Get the Most from Your Guitar Tech by “Speaking Repairman”
THEY SAY A CHANGE IS AS good as a holiday and variety is the spice of life. Well, that goes for guitar hardware, too. If a guitar part breaks, you obviously need to replace it, but plenty of parts can be swapped out with those of a different material simply to experiment with the changes in tone, feel, and/or durability that the new components offer. Although you can replace just about anything on a guitar, this installment will focus on the various parts of bridges on acoustic and electric guitars. Many of these experiments and upgrades can be done at home if you have a little skill, confidence, and curiosity.
Graph Tech’s String Saver saddle replacements are a great cure for string breakage because of their super-low friction at the point where the string contacts the saddle. Many players also find that graphite saddles improve sustain compared to other materials. KTS was one of the first manufacturers to get into titanium replacement parts for guitar bridges, and they go so far as to post frequency analyses on their site comparing how their parts respond versus ones made of steel. The FU-Tone company started making brass trem block replacements for Floyd Rose bridges and now offers parts for tons of other bridges in copper, titanium, steel, and brass. And yes, you can hear the difference. Resellers like Stewart-MacDonald, Allparts, WD Music, KGC, or LMI can be one-stop shops for cutting-edge replacement parts and a resource for ideas to breathe new life into a tired guitar.
Jeff Babicz has his line of Full Contact Hardware for electric guitar and bass that features a totally unique adjusting architecture. The components are produced with extruded billet aluminum, which is very musical sounding, as opposed to cast metals, which are porous and acoustically inert. Babicz’s direct replacement bridges can be adjusted so there are no gaps between the string and the bridge plate. Along the same lines, the Schaller-Hannes bridge is designed with individual saddles that couple the string and saddle to the top but decouple from each other. The unique bridge features a String Saver saddle assembly held together with a metal adjustment back plate.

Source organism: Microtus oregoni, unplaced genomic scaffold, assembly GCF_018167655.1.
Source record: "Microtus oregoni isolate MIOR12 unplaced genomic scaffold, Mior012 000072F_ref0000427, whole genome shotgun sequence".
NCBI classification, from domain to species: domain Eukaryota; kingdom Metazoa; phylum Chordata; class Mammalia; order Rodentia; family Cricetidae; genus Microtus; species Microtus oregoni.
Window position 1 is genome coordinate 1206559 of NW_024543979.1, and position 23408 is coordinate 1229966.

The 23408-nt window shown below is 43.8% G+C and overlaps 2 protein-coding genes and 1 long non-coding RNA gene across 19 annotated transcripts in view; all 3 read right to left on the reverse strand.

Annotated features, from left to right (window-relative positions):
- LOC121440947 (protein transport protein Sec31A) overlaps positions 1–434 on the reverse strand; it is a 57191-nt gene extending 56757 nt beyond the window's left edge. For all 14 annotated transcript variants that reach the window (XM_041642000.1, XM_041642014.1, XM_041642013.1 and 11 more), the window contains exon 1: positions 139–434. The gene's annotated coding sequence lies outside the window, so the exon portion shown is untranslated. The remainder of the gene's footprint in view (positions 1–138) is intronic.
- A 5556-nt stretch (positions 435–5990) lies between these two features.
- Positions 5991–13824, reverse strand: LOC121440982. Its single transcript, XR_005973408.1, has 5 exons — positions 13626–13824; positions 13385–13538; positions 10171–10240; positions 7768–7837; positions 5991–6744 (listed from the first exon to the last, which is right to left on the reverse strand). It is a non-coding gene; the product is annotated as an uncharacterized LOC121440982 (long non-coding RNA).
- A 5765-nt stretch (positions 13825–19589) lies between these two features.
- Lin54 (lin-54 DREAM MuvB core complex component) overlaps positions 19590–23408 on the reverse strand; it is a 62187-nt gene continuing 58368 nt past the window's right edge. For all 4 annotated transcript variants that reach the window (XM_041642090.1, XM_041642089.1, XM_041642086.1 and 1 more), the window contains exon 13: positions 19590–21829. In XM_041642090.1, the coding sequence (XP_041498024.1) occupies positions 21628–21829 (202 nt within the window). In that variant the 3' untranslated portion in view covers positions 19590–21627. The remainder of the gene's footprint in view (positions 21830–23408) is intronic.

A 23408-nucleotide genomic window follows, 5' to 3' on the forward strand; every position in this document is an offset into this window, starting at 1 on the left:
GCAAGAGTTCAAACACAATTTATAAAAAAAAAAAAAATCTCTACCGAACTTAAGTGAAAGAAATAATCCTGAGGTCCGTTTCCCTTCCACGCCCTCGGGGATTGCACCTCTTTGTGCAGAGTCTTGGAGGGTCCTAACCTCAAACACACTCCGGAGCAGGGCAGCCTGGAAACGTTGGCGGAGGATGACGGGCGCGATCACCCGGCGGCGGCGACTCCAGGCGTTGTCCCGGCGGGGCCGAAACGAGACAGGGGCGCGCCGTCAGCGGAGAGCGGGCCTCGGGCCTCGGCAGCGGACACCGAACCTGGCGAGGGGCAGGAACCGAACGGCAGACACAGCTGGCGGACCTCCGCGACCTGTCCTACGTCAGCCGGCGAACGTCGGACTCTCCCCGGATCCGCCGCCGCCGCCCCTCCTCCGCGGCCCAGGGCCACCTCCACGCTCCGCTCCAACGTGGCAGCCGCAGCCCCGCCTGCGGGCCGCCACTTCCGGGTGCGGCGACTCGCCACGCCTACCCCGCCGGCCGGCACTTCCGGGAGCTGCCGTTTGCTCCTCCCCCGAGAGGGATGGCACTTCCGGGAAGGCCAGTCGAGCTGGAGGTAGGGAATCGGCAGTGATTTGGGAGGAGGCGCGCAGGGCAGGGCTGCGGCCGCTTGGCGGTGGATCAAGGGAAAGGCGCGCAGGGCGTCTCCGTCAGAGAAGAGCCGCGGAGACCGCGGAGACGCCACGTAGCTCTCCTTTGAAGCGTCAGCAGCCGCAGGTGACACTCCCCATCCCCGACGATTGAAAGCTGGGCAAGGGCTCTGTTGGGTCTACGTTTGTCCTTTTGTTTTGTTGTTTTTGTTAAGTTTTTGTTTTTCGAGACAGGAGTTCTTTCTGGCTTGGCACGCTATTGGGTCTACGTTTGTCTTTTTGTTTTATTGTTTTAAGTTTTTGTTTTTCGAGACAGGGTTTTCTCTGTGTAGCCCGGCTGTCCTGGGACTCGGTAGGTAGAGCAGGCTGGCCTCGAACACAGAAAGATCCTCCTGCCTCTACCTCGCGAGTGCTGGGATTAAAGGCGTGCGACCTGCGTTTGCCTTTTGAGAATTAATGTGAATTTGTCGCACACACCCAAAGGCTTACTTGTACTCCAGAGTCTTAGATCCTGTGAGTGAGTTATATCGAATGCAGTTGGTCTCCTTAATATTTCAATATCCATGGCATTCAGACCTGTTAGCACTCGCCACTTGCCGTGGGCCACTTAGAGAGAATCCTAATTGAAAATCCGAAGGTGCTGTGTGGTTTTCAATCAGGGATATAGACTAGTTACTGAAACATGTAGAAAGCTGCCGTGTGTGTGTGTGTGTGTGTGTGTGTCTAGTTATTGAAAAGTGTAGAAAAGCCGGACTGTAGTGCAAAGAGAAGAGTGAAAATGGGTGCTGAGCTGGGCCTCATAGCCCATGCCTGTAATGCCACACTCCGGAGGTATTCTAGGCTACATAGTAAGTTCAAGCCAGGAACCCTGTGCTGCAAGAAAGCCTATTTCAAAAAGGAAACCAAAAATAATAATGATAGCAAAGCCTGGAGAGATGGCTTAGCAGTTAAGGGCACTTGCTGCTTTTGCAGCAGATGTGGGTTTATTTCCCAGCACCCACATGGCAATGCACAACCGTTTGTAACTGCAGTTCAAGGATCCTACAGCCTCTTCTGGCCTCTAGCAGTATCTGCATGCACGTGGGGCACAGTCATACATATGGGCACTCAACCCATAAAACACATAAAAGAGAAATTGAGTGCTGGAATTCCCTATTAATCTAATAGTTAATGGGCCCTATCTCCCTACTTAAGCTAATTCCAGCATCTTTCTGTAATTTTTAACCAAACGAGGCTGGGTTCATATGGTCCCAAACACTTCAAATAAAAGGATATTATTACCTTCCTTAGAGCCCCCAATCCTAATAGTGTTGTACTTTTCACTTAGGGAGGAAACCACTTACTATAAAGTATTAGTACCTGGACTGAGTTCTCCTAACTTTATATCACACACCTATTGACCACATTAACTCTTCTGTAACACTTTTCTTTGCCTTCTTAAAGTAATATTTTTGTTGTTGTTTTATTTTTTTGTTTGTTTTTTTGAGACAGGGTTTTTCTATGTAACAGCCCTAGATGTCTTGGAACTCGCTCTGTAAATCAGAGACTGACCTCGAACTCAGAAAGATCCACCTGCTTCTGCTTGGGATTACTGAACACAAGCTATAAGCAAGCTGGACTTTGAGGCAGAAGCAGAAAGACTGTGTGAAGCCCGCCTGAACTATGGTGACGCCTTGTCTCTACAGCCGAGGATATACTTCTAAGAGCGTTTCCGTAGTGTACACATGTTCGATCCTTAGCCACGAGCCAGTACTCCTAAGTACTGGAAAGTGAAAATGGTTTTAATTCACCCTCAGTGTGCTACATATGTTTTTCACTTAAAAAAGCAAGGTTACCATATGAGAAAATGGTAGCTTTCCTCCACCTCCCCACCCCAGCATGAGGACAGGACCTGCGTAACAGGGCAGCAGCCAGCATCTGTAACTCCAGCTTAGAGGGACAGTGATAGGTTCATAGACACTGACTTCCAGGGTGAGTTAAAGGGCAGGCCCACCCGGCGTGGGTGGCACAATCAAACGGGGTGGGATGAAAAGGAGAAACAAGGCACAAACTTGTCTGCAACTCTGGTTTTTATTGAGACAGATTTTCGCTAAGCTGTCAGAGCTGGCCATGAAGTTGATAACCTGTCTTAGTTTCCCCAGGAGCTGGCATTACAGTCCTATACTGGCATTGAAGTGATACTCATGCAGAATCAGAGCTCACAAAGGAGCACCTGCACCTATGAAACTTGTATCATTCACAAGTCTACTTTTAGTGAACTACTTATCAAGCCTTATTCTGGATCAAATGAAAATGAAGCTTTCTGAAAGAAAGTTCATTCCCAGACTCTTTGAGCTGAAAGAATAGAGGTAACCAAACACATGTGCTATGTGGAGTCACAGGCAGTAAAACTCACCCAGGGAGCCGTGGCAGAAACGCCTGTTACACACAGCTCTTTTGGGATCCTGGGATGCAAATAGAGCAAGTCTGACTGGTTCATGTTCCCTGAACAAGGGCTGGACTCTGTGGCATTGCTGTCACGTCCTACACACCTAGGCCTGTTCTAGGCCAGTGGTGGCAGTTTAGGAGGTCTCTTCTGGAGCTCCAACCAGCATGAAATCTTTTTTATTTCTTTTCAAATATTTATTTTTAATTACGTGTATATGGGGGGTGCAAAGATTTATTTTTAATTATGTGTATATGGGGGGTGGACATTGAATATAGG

One DIY modification for acoustic guitars is to change out your bridge pins. People are divided as to the tonal improvements, but as most pins are plastic, they bend and wear very quickly. There is an art to fitting the string and bridge pin, and it should be done with a good, solid material. If you want to experiment with materials, try brass, bone, black horn, boxwood, rosewood, snakewood, ebony, or composites like ivoroid (galalith) or Tusq by Graph Tech. Important: Never force fit the bridge pins. They should be just about finger tight and not fall out. A new and different take on bridge pins comes from Bigrock Engineering. Their Power Pins provide a tighter coupling between the strings and bridge for increased resonance.
You can learn a lot about why guitars sound the way they do by exploring options such as these. An added bonus is that you can always go back to the way you had it before, so you really have nothing to lose. Experiment and have fun.
Gary Brawer runs Stringed Instrument Repair in San Francisco. His many clients include Joe Satriani, Metallica, and Neal Schon.